Medical care of overweight children under real-life conditions: the German BZgA observation study



Current care for overweight children is controversial, and only few data are available concerning the process of care, as well as the outcome under real-life conditions.


A nationwide survey of treatment programs for overweight children and adolescents in Germany identified 480 treatment centers. From 135 institutions that had agreed to participate in this study of process of care and outcome, 48 randomly chosen institutions were included in the study. All 1916 overweight children (mean age 12.6 years, 57% female, mean body mass index 30.0 kg/m2), who presented at these institutions for lifestyle interventions, were included in this study. Diagnostic procedures according to guidelines and effect of lifestyle interventions on weight status at end of treatment were analyzed.


Children treated <3 months were older and more obese, whereas children with >3 months treatment duration demonstrated more cardiovascular risk factors at baseline. On the basis of an intention-to-treat analysis, 75% of the children reduced their overweight. The reduction of overweight varied widely between the treatment institutions (intracluster correlation coefficient 0.15 in the multiple regression model reflecting the intracenter correlation). Screening for hypertension, disturbed glucose metabolism and dyslipidemia was performed in 52% of the children at baseline and in 10% at the end of intervention.


Overweight reduction is achievable with lifestyle intervention in clinical practice. However, because the clientele, treatment approach and outcome varied widely between different institutions, and screening for comorbidities was seldomly performed as recommended, quality criteria for institutions have to be implemented to improve medical care of overweight children under real-life conditions.


Current care for overweight and obese children is controversial, and only few data are available comparing the process of care, as well as the outcome, among different institutions with different treatment approaches. National and international guidelines concerning overweight children and adolescents recommend multidisciplinary behavior-oriented long-term lifestyle interventions, as well as measurements of cardiovascular risk factors such as blood pressure, blood glucose and lipids.1, 2, 3 However, only half of the German treatment institutions for children and adolescents measured these parameters in their overweight patients as demonstrated in a previous study in the year 2003.4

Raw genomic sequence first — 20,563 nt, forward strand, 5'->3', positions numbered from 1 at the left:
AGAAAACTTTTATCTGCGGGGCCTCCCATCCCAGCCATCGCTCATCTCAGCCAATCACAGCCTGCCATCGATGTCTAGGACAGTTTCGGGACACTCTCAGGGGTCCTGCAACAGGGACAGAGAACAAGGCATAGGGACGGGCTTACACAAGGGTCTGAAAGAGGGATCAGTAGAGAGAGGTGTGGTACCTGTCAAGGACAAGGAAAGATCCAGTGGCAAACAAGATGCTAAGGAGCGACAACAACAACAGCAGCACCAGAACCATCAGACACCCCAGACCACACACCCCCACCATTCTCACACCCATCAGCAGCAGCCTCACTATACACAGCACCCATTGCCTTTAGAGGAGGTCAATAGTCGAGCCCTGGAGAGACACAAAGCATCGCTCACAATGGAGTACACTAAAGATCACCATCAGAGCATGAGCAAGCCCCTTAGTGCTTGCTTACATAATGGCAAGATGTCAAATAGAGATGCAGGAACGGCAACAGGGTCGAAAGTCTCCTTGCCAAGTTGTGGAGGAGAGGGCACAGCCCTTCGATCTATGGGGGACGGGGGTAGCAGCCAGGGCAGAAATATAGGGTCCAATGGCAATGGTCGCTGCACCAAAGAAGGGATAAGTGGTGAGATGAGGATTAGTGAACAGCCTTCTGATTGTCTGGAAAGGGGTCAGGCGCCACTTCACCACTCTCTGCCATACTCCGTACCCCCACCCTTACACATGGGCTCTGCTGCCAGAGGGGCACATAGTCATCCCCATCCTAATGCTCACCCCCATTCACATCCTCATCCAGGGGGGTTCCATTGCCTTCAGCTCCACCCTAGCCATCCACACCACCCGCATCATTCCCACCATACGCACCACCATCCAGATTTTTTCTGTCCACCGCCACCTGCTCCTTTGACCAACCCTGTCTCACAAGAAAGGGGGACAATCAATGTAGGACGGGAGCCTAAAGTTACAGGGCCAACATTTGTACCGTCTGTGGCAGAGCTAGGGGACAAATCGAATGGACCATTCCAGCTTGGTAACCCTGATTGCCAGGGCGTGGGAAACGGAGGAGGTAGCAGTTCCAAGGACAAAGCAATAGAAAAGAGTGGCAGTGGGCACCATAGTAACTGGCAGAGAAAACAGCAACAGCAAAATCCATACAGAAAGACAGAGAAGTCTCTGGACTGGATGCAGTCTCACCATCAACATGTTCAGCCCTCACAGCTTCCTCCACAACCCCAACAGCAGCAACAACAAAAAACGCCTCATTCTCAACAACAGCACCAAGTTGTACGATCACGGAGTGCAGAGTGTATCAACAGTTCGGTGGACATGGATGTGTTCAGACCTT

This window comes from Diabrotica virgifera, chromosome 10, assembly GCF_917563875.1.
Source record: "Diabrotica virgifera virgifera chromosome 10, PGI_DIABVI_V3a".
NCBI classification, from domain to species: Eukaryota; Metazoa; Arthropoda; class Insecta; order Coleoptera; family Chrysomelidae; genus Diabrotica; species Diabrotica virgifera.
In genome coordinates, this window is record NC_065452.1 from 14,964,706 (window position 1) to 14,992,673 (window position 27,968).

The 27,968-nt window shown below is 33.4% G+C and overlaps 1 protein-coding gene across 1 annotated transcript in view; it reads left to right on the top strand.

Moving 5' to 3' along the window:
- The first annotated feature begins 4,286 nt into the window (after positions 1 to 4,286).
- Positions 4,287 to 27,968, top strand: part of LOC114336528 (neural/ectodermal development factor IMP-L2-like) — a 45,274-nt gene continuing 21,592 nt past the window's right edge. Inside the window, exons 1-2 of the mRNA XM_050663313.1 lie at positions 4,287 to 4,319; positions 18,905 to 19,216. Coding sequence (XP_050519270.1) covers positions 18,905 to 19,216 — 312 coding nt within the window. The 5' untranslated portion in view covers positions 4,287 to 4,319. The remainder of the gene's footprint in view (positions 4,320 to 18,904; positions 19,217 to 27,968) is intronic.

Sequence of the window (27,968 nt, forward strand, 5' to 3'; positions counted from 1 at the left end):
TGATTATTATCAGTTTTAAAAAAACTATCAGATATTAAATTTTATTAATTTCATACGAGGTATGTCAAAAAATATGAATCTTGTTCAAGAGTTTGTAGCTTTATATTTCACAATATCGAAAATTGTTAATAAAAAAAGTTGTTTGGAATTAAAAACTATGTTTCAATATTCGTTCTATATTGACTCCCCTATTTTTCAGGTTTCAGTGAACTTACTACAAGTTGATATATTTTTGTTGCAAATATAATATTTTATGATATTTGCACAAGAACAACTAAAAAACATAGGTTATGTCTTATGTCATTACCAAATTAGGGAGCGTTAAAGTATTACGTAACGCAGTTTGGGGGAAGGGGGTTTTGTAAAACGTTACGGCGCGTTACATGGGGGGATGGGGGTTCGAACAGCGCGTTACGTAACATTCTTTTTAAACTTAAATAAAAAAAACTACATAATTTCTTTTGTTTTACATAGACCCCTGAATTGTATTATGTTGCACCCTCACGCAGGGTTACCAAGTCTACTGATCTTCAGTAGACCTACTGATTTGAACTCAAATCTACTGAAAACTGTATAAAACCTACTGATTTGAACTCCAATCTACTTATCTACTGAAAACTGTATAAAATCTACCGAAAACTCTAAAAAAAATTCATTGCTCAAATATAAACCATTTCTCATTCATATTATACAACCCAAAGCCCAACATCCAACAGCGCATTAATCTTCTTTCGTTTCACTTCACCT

Most importantly, the effect of lifestyle intervention in overweight children is discussed controversially.5 Successful intervention studies in overweight children were conducted in single specialized treatment centers under ideal circumstances of a study trial questioning the generalizability of the findings, whereas studies performed in clinical practice under real-life conditions are very scarce. Treatment approaches are very heterogeneous, as in addition to the recommended longitudinal multidisciplinary behavior-oriented outpatient care, single diet or exercise therapy as well as inpatient rehabilitation for a period of 4–6 weeks is offered.6 Nearly 10 000 overweight children are treated in Germany yearly, most of them (>70%) in inpatient rehabilitation centers.6 The treatment experience is limited in most institutions, especially in outpatient treatment centers, and only six institutions in Germany have examined their treatment concept so far.6 Therefore, objective data reflecting current care in clinical practice under real-life conditions are urgently needed.

In 2005, a large observational study was initiated and financed by the BZgA (Federal Centre for Health Education) comparing patient selection, process of care (evaluation of comorbidities, type and intensity of education) as well as the outcome between different categories of lifestyle intervention programs separated by structural and quality criteria. The main aims of this study of medical care in real-life were to (1) determine the frequency of diagnostic procedures according to guidelines in general practice, (2) to study the clinical characteristics of overweight children treated in Germany, (3) to analyze the effects of different treatment approaches on weight status and comorbidities and (4) to identify predictive factors for treatment success. In this analysis, we focus on the quality of diagnostic procedures and the outcome at the end of interventions.